Editorial – The way forward  after Windsor saga

Published 7:00 pm Wednesday, June 26, 2024

Score one for the people.

Isle of Wight supervisors’ 4-1 vote this month to reject a large warehouse complex abutting residential Windsor was a refreshing reminder that you can fight City Hall, or, in this case, the county courthouse, where forces had been working on the project for years.

Thanks to an increasingly assertive county Planning Commission, Windsor’s vocal elected and appointed leadership, and a determined citizenry, a majority of supervisors reached the right conclusion. We commend Joel Acree, William McCarty, Don Rosie and Renee Rountree for their vote. Supervisor Rudolph Jefferson sided with county staff and with regional economic developers who expect rural Western Tidewater to disproportionately bear the unpleasant requirements of a strong regional economy, in this case warehouses to support the booming Port of Virginia.

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There are many lessons to be learned from the project’s defeat, and an opportunity to build a stronger community where elected officials and unelected staff are on the same page, and where citizens are treated as true stakeholders whose opinions matter.

Primarily, Isle of Wight needs a bold, comprehensive economic development strategy, and a plan to achieve it. Warehouses and residential rooftops are easy ways to make the tax base larger, but they carry a heavy price for a community whose cherished identity is its rural character and small-town pace. In a community with Isle of Wight’s prime geography, the line between bedroom community and suburbia is fine, and once it’s crossed, there’s no going back. Ask neighboring Suffolk, which made its choice decades ago.

A successful economic development strategy requires cohesion among elected leadership, appointed leaders and citizens. We understand completely that economic development is a long game, whereas a county supervisor’s term is four years. Still, there’s an opportunity for elected leaders to collaborate with citizens and establish a vision for the community that staff and the county’s Economic Development Authority then work to achieve.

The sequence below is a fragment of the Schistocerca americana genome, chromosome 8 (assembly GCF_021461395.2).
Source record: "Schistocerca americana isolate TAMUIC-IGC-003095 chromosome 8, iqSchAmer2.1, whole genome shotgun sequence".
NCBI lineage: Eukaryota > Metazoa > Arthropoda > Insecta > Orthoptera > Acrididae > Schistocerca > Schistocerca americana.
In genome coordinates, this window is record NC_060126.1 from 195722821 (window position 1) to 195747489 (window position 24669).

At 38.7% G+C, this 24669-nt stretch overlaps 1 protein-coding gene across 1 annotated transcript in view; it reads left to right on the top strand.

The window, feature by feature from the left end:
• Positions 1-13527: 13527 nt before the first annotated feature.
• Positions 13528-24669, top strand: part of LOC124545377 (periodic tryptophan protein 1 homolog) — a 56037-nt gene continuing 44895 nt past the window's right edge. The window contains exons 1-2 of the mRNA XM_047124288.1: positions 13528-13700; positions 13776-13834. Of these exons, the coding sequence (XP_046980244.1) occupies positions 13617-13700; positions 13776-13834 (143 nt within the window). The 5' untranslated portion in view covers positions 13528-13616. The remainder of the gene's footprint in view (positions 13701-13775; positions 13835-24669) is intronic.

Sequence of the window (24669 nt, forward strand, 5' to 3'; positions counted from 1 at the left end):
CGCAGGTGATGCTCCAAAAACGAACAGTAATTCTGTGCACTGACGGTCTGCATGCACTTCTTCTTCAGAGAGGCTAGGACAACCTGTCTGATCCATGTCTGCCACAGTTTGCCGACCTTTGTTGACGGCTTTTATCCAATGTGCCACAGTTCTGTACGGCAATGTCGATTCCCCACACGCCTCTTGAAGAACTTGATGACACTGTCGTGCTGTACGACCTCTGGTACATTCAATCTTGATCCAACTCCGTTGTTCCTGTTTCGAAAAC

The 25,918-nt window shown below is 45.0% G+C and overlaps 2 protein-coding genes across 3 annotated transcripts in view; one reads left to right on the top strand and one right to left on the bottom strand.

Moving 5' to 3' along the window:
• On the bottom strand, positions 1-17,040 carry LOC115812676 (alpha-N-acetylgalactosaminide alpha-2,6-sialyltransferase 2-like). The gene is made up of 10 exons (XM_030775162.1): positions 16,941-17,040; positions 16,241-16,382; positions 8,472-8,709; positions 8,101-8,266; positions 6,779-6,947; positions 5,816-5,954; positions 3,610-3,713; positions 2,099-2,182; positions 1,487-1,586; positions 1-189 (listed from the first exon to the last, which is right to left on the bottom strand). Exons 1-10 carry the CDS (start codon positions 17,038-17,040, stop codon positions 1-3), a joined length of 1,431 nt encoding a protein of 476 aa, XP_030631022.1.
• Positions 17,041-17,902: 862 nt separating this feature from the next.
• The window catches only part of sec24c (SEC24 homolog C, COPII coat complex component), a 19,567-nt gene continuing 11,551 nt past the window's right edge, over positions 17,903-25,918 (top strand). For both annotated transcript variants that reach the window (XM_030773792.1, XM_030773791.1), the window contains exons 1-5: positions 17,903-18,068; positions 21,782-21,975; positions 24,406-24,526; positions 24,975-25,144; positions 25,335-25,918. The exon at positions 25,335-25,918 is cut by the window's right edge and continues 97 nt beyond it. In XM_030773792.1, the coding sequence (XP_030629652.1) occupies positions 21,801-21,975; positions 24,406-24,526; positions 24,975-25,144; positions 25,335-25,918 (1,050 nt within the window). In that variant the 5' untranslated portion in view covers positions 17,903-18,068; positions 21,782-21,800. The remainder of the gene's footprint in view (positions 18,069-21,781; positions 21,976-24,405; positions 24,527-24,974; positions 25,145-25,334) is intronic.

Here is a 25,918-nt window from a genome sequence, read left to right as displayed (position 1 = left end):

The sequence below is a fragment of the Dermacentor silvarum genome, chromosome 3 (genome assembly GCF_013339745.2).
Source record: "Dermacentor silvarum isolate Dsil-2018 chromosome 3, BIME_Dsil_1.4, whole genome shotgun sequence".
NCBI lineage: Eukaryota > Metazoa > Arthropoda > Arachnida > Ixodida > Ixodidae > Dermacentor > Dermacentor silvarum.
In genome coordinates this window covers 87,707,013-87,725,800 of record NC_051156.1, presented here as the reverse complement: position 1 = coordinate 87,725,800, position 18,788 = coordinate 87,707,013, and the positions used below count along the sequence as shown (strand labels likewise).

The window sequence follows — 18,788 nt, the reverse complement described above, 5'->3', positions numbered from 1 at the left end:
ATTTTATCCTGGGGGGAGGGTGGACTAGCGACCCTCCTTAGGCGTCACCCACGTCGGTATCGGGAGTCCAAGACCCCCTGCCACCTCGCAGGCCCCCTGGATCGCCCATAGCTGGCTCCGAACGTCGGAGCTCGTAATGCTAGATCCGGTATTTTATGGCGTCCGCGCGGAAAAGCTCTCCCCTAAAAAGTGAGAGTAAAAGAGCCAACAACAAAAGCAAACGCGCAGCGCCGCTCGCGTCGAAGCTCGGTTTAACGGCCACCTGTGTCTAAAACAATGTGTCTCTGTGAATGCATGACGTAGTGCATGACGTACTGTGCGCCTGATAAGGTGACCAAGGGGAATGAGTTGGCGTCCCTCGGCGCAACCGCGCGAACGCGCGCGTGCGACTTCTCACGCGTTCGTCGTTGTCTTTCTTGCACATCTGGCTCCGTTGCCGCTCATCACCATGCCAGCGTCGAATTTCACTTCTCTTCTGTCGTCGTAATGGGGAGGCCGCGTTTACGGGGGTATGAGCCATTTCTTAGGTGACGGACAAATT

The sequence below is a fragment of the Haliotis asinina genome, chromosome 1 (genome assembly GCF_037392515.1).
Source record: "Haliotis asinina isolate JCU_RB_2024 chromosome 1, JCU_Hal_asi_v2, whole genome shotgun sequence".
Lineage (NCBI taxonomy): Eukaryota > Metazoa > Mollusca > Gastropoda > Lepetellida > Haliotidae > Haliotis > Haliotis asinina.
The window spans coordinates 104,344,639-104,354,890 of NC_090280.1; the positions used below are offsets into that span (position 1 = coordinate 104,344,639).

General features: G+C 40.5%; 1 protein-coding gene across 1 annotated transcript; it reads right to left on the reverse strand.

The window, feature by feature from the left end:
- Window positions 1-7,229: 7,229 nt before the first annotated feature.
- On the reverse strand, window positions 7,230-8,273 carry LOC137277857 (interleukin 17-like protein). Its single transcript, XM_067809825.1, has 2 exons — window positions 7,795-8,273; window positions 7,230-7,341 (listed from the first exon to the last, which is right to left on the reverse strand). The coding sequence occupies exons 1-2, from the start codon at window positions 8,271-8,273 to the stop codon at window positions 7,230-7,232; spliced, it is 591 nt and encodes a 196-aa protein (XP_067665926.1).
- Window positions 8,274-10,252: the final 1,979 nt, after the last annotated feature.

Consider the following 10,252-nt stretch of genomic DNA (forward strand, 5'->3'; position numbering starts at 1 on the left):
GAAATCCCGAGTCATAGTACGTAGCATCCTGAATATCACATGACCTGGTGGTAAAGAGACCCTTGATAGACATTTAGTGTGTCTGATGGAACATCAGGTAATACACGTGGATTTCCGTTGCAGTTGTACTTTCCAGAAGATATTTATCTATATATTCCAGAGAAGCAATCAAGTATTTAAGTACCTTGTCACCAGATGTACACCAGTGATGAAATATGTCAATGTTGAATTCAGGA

In the case of the Windsor warehouses, the EDA, economic development staff, county administrator and planning staff got way too far ahead of elected leadership and the community they serve. The property was being marketed for so-called logistics and distribution before anyone else thought it was a good idea. 

We have some empathy for the developer who jumped on that invitation, only to learn that the EDA and county administration were singing from a different hymnal than the community at large. The tail did its best to wag the dog, with county staff encouraging supervisors to reject the advice of their own Planning Commission. That should never be allowed to happen again. It is staff’s job to provide the information that planning commissioners and supervisors need to make their decisions. Staff opinions about how they should vote are unnecessary, and the practice should stop.